(Footnote: I’ll admit I got excited and reviewed the .22 cal CMMG conversion kit for my AR-15, after only 150 rounds. I just couldn’t contain the excitement. I’ve gone back out and the kit has proven astonishingly reliable. I’d have welcomed a few malfunctions; they would force more carbine manipulation. But, the kit is a stalwart. And, more to the point, I don’t rely on my AR-15 loaded up with .22 LR to kill anything but cardboard and time.)

  • Shooter

    I choose to cary all 3 of my pistols all of the time. If I could get away with it //i would also cary my AR-15. :-)

  • Mike

    If you don't mind revealing the caliber(s) carried, would you mind commenting on whether any of those is a .380 and which one(s) might be close at hand? I no longer own a .380 but lots of acquaintences do. I'm curious at their experiences with the different models. I had 1,000 rounds through my Mustang before I gave up on it and found it a new home.

  • Liston

    At about 80 rounds, my KelTec P3AT started to function perfectly, and has done so ever since.

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  • aczarnowski

    Short of obvious manufacturing flaws, or catastrophic failures speaking to basic workmanship, any reliability information in a review like this still wouldn't be helpful. Every gun is different. Yours is the one that has to shoot 100% of the time, not the one that got reviewed. There's no way a statistically valid test could be setup under the time and budget constraints of a magazine.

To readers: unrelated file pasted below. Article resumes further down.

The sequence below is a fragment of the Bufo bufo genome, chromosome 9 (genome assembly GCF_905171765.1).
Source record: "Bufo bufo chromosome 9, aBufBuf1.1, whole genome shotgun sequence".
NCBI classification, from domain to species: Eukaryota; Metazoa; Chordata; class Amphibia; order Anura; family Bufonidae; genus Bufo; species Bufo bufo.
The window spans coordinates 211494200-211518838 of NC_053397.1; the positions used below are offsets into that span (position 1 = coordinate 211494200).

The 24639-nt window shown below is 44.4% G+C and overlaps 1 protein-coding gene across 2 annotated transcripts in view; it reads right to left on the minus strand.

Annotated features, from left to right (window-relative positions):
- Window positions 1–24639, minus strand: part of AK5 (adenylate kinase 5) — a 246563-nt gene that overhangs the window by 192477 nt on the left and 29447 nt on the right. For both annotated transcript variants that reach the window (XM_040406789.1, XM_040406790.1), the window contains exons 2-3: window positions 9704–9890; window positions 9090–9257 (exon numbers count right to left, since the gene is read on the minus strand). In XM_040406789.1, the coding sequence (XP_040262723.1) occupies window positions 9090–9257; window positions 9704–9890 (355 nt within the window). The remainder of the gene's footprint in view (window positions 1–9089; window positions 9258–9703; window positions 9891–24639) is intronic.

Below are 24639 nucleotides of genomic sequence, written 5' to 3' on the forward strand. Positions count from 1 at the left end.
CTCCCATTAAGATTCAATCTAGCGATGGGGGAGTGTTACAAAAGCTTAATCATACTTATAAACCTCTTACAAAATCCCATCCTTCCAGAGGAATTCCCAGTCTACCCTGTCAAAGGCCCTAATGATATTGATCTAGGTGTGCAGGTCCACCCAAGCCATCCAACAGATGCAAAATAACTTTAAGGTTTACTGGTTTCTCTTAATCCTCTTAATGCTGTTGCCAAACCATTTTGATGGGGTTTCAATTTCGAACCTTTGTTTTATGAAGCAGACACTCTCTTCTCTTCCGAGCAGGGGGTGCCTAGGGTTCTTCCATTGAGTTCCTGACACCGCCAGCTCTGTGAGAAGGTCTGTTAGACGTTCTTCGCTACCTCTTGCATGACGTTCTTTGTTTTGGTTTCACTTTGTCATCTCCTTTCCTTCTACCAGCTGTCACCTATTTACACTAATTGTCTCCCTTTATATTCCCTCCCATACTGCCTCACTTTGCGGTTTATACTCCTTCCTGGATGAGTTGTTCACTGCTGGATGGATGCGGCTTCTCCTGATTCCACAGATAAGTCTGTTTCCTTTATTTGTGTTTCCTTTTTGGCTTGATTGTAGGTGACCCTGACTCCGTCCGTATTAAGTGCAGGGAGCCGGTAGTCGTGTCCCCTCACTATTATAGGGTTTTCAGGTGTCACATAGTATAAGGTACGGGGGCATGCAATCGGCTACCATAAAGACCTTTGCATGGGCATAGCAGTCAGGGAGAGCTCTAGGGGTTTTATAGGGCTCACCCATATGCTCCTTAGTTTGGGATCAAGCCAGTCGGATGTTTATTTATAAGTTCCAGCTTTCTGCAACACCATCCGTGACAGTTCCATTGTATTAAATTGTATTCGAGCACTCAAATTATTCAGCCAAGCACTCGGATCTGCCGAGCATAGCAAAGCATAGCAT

Once a manufacturer meets a basic level of craftsmanship, the the gun you have will have to be proven out by you whether it went 20k rounds for somebody else or not.

  • Arthur

    I have a Kahr P380 that when I first bought it wouldn't feed anything – at all. The leading edge of the extractor was so square and sharp that it would bite into the rim and jam the works up tight.

    I pulled the extractor, rounded the leading edge and polished it and since then have run 500 rounds though it with no failures.

  • Colin Mollenhour

    That's great, but why on earth didn't Kahr do this? Sounds like they don't test their firearms once they've been put into production.

  • FormerFlyer

    My KelTec P3AT had 2 feeding malfunctions in the first 50 rounds. It has since fired over 6oo rounds without malfunction. Ammo was a mixture of Remington UMC ball, CorBon Pow-r-ball, and CorBon +p JHP. I did not try the JHP's until over 300 rounds had been fired first, and have fired just over 100 rds of them since.

    This follows closely my experience with my previous KelTec P32, which is the predecessor to the P3AT and comes in .32 ACP. It had only one malfunction in about 1200 rds, due to the .32 ACP's semi-rimmed cartridges getting “rimlocked” in the magazine. The malfunction was mine, because I did not exercise proper care in how I loaded the magazine, but still I decided to trade it for the rimless .380 immediately.

    My two cents worth. YMMV.